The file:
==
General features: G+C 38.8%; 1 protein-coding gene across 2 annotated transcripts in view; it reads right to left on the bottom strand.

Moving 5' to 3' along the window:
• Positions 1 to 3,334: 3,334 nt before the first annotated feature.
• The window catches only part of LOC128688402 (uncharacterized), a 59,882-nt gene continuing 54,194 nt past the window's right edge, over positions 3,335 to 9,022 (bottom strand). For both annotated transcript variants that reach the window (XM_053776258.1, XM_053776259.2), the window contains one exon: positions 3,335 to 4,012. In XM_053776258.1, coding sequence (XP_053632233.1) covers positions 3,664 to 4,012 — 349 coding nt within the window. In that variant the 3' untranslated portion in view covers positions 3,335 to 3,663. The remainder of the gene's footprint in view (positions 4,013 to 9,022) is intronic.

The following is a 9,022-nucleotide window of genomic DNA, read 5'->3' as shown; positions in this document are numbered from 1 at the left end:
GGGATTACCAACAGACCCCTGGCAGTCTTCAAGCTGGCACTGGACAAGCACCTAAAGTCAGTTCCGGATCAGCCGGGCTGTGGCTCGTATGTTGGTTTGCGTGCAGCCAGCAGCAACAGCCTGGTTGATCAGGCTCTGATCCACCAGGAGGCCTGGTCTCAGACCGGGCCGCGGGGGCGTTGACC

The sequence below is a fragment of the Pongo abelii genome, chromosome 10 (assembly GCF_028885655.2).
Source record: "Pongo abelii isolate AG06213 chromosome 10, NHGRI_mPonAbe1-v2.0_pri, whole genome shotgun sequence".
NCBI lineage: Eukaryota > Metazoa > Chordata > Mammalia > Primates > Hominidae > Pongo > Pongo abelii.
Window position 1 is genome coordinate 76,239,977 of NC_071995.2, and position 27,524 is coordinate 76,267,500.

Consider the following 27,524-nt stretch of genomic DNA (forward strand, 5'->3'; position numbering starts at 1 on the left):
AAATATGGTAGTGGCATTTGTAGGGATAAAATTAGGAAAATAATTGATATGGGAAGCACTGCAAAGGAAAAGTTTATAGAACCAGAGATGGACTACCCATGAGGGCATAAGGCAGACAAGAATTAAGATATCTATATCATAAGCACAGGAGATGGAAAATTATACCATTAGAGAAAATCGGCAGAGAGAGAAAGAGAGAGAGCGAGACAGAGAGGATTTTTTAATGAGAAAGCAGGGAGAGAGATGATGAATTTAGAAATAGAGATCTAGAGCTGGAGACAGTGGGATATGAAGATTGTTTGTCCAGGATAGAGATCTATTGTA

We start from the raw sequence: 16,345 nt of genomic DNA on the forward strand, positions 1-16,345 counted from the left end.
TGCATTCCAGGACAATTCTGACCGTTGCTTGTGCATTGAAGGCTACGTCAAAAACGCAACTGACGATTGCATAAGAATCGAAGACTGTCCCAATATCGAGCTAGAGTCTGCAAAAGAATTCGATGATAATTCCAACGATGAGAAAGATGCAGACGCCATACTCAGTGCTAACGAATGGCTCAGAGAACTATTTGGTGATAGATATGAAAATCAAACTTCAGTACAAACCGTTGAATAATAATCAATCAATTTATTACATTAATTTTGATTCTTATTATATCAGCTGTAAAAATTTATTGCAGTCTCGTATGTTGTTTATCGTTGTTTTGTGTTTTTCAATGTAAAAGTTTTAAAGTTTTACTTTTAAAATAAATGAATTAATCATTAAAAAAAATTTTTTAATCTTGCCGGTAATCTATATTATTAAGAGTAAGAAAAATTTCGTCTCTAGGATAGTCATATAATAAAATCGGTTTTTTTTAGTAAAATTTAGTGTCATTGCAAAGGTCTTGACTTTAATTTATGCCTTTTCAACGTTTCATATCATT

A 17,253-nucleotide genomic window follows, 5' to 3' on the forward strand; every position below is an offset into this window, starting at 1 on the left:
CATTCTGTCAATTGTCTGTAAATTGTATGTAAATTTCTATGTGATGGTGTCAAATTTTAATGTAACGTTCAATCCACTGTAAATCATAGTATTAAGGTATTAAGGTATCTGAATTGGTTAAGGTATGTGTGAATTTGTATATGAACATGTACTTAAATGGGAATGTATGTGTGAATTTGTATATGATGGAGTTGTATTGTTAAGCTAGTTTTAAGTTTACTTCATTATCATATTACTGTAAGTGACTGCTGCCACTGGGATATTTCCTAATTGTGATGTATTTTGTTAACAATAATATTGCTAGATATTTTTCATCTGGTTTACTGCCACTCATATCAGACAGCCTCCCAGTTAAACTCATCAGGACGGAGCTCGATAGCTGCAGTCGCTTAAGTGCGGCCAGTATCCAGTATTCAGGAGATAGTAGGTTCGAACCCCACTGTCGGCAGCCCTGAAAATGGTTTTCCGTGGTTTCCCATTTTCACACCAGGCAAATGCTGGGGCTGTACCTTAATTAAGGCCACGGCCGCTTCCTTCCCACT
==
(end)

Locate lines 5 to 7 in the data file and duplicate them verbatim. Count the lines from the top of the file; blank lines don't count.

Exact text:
The following is a 9,022-nucleotide window of genomic DNA, read 5'->3' as shown; positions in this document are numbered from 1 at the left end:
GGGATTACCAACAGACCCCTGGCAGTCTTCAAGCTGGCACTGGACAAGCACCTAAAGTCAGTTCCGGATCAGCCGGGCTGTGGCTCGTATGTTGGTTTGCGTGCAGCCAGCAGCAACAGCCTGGTTGATCAGGCTCTGATCCACCAGGAGGCCTGGTCTCAGACCGGGCCGCGGGGGCGTTGACC

The sequence below is a fragment of the Pongo abelii genome, chromosome 10 (assembly GCF_028885655.2).